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MMD > Archives > January 2007 > 2007.01.23 > 06Prev  Next


Quality of Materials & Testing Pneumatic Cloth
By John A. Tuttle

Hi All,  As with most discussions and experiments, there are qualifying
factors that need to be addressed before you can arrive at a meaningful
conclusion.

As an example, I ran a synthetic pouch material through 2-1/2 million
repetitions to find out if it would fail.  It did not fail.  Five years
later, in the real world, it was garbage.

One of the major problems with the MMDigest forum is the lack of focus
on very precise issues.  Typically, the subjects are far too vast in
scope to be handled without writing a lengthily essay.  For example,
this current subject and the previous one about gluing are cases where
the subject is so broad that reaching a meaningful conclusion may never
happen.

In regards to this thread, the first thing that's needed is a focus on
a particular type, weight, and thickness of cloth.  That's because the
type of testing that should be done on each type of cloth is as different
as how the cloth is used in the player system.

At this moment (lacking the time to do more), I'll explain the test
I do for heavy bellows cloth.  I take strips of cloth from two (or
more) manufacturers and soak it in muriatic acid until all the cloth
has dissolved.  What's left is the air tight material that's sandwiched
between the two layers of cloth.  Then I rinse and dry the material
and examine it under a microscope to see if there are any holes.  Then
I take the rubber and put it in direct sunlight for a few days to see
how it reacts to ultraviolet rays.  If there are no holes, and the
material stays supple, and it has the required thickness (about 0.035"),
it's good cloth.

In my opinion, the idea of building a bellows and testing it to see how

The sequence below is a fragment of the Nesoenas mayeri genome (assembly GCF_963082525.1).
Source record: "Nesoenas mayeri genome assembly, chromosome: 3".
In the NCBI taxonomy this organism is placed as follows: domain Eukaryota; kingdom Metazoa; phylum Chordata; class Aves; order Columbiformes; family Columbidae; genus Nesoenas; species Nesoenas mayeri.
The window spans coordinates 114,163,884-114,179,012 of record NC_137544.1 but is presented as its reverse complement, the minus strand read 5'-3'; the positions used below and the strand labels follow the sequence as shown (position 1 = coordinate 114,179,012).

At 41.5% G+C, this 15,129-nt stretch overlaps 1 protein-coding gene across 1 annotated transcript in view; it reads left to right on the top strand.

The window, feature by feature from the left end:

long the cloth lasts is an inaccurate test because there are so many
other factors which can influence the results of the test.  One quick
example is the glue itself.  All it takes is one little sharp edge of
glue that is rubbing against the cloth as the bellow opens and closes
to radically change the outcome of the test.  And, you may not discover
that sharp edge until after the bellow is disassembled, and that would
depend on how the bellow is taken apart.  Then there are the flap
valves, and their associated springs.  But I think you get the drift of
what I'm saying here.  There are simply too many variables to come to
the conclusion that the cloth is good or bad.  The point is, if you
want to test the cloth --Test the cloth!

Also, I have run 'stress tests' on motor cloth after rebuilding the
motor.  Here again, I found the results very unreliable because there
are so many other factors which can effect the outcome, i.e., the
sliding valves, the motor timing, glue, etc.  However, with the acid,
microscope, micrometer, and sunlight, I can separate the wheat from
the chaff in no time, and know that my results are pretty reliable as
they relate to the air-tight coating, which is, after all, the most
important aspect of bellows cloth.

Most large manufacturers of bellows cloth (and other types of material
goods) have a laboratory where they periodically check the quality of
the products they produce.  On the other hand, small companies often
lack the resources for such elaborate facilities.  That doesn't mean
to say that small companies are incapable of producing quality goods,
but it does say that the possibility of a poor quality batch getting
through the system is more likely with a small company.

The bottom line to this posting is primarily that I think it would be
to the benefit of all if the authors and editors try to focus on narrow
topics as opposed to broad topics.  That way we might be able to come
to some very meaningful conclusions that are indisputable.

Musically,
John A Tuttle
Player-Care.com
Brick, New Jersey, USA


(Message sent Tue 23 Jan 2007, 13:30:17 GMT, from time zone GMT-0500.)

Key Words in Subject:  Cloth, Materials, Pneumatic, Quality, Testing

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